Not really. Not only is gum disease a leading contributor to tooth loss, but it puts your heart at risk, too. Studies show that oral bacteria from gum disease may raise the risk of heart disease and stroke by contributing to inflammation in your cardiovascular system, says the American Academy of Periodontology. In fact, people who have gum disease are almost twice as likely to also suffer from coronary artery disease, though it hasn’t been proven that the gum disease is the cause.
And this condition is much more common in women than most people realize, thanks in part to the hormonal changes of pregnancy, nursing, and perimenopause. One study in the Journal of Periodontology found that 23 percent of women between the ages of 30 to 54 had advanced gum disease.
Of course, there are other reasons to take care of your teeth as well: You want to kiss your kids with minty-fresh breath and smile at them with pearly whites. So follow the rules you set for your kids and brush twice a day and floss at least once. And get to the dentist twice a year for a cleaning – more often if you suffer from gum disease. You’ll save on (bigger) dental bills and be more kissable, and your heart might hold out longer, too.
4. Guard against depression
As many as one in five new mothers suffers from postpartum depression, often triggered by the hormonal fluctuations of pregnancy and nursing and the stress of new responsibilities and life changes. There is no solution in sorrow, stay healthy and be happy.
Here’s the thing: Depression can sneak up on you when you’re least likely to notice, mimicking the symptoms of other conditions. For example, if you’re so sleep-deprived you can’t see straight, you may attribute lethargy, fatigue, and feeling overwhelmed to exhaustion rather than recognizing them for what they are, signs that you’re suffering from a major illness.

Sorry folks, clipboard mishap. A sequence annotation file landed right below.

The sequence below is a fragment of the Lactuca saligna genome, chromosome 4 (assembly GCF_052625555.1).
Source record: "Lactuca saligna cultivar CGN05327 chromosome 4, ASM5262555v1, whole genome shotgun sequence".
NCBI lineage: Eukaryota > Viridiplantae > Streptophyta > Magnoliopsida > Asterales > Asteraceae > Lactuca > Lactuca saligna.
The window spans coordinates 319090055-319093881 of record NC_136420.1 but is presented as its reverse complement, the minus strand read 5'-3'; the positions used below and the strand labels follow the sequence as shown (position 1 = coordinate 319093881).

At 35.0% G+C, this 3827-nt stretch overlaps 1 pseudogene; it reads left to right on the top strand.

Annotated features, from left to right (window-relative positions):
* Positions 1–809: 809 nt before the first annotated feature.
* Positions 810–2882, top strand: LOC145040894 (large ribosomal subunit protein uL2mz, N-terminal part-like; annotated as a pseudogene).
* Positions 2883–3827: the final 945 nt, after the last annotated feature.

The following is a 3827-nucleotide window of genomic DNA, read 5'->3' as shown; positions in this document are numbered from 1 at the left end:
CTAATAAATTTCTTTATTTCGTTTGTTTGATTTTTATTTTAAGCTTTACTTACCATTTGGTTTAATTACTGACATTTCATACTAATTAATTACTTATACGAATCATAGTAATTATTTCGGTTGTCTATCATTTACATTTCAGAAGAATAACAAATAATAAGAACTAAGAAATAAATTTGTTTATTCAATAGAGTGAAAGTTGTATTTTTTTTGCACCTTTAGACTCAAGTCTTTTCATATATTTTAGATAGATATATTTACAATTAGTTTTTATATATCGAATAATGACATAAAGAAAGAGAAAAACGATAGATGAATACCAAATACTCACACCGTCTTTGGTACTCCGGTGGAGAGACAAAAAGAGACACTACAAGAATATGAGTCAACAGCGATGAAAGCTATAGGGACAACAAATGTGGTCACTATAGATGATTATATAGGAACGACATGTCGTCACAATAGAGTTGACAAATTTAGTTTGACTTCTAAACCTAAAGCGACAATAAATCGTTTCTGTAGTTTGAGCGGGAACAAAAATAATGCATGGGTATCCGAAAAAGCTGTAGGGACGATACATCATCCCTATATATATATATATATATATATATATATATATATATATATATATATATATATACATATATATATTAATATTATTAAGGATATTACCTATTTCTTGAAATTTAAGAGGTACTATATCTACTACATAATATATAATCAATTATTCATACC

Also, stress is a trigger of depression, so if you’re under a lot of pressure from going back to work or juggling too many responsibilities, you can be at risk. Make sure you’re getting plenty of support from family and friends, since social isolation can contribute to depression. And if you suspect you’re feeling lower than you should, talk to your doctor.
5. Get more sleep
Being a parent and being sleep-deprived – the two feel inextricably linked. But what if you knew that getting too few sleep leads to a host of health problems, including weight gain and memory loss? Knowing this, would you be more likely to forget the laundry and go to sleep when your child does?
Here are a few simple tips to get more sleep, and sleep better during the hours available. am sure it will help you to stay healthy and happy:
o Stick to a sleep schedule: Go to bed and get up as close to the same times as possible each day.
o Keep your room dark and don’t bring electronic gadgets to bed or keep a TV in the bedroom. The light from screens has been associated with insomnia and poor sleep.